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Rational truth-avoidance and self-esteem

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  • David Andolfatto
  • Steeve Mongrain
  • Gordon Myers

Abstract

We assume that people have beliefs about their abilities that generate self-esteem, and that self-esteem is valued intrinsically. Individuals face two choices; one of which strictly dominates the other in a pecuniary sense, but necessarily involves gathering information concerning their ability. We lay out the circumstances under which an individual may find it rational to reject the dominant choice, an act that, in psychology is described as "avoiding the situation". We then go on to show that the incentive to avoid the truth is increasing in income/wealth and decreasing in self-esteem, the perceived accuracy of one's self-assessment, and the role that luck plays in generating opportunities.

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Bibliographic Info

Article provided by Canadian Economics Association in its journal Canadian Journal of Economics.

Volume (Year): 42 (2009)
Issue (Month): 1 (February)
Pages: 141-154

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Handle: RePEc:cje:issued:v:42:y:2009:i:1:p:141-154

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  1. Gervais, Simon & Odean, Terrance, 2001. "Learning to be Overconfident," Review of Financial Studies, Society for Financial Studies, vol. 14(1), pages 1-27.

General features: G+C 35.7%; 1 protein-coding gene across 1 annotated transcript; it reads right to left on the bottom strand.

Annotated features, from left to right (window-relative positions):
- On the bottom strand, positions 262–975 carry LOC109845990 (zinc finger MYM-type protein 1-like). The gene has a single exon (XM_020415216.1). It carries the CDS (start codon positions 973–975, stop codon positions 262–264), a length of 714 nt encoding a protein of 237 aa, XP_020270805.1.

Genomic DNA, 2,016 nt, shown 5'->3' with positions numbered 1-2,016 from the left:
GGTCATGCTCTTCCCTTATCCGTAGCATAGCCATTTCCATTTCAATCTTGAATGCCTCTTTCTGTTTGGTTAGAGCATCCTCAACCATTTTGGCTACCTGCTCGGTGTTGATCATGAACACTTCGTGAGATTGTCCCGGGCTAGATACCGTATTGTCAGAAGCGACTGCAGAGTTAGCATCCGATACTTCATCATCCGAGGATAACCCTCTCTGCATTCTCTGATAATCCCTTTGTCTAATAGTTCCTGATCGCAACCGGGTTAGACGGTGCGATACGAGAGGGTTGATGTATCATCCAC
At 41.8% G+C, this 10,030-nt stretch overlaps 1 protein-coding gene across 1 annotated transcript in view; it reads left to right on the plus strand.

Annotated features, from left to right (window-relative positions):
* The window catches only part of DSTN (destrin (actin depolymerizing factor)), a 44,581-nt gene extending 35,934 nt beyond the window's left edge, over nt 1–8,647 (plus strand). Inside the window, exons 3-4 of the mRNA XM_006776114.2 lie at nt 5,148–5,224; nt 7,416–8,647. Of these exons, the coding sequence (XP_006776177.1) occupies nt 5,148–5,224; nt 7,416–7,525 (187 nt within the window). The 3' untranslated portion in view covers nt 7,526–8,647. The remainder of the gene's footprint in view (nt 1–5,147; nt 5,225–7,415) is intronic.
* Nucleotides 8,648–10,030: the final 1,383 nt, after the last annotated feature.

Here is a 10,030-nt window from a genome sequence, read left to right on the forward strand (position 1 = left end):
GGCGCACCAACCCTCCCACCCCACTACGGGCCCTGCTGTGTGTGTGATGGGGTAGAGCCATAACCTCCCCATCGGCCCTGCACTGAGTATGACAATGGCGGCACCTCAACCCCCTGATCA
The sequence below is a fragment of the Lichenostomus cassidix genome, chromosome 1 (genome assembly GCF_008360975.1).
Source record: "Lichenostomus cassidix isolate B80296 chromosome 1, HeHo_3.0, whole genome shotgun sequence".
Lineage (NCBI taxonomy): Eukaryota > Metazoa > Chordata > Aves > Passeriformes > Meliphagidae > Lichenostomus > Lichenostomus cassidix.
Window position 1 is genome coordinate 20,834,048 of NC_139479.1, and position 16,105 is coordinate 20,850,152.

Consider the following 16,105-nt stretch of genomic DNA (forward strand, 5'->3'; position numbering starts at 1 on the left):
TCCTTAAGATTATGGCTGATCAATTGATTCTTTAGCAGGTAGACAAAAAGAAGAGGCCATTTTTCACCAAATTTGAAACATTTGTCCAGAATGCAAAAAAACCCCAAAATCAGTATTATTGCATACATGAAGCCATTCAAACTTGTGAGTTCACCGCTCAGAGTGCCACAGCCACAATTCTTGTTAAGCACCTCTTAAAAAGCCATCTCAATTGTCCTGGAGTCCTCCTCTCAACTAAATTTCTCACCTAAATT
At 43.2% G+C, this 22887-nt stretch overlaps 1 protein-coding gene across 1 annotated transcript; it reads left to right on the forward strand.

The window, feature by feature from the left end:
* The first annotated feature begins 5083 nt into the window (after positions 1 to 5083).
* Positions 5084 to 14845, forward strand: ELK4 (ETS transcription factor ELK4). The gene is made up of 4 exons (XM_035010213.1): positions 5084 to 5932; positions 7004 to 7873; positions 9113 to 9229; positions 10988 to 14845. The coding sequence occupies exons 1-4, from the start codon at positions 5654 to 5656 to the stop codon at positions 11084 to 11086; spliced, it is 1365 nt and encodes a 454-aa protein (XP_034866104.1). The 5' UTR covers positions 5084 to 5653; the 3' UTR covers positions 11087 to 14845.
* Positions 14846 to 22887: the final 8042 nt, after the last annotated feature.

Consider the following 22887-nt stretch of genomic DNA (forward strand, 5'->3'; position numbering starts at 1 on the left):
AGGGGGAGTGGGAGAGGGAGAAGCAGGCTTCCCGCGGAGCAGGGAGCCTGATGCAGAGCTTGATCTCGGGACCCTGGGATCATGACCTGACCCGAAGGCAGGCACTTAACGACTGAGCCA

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Cited by:
  1. Akiko Maruyama, 2013. "Learning about one’'s own type: a search model with two-sided uncertainty," GRIPS Discussion Papers 12-24, National Graduate Institute for Policy Studies.
  2. Mariana Blanco & Juan Fernando Vargas & Patricio S. Dalton, 2013. "Does the unemployment benefit institution affect the productivity of workers? Evidence from a field experiment," DOCUMENTOS DE TRABAJO 011015, UNIVERSIDAD DEL ROSARIO.
  3. repec:cge:warwcg:177 is not listed on IDEAS
  4. Isabelle Vialle & Luis Santos-Pinto & Jean-Louis Rullière, 2011. "Self-Confidence and Teamwork : An Experimental Test," Working Papers 1126, Groupe d'Analyse et de Théorie Economique (GATE), Centre national de la recherche scientifique (CNRS), Université Lyon 2, Ecole Normale Supérieure.

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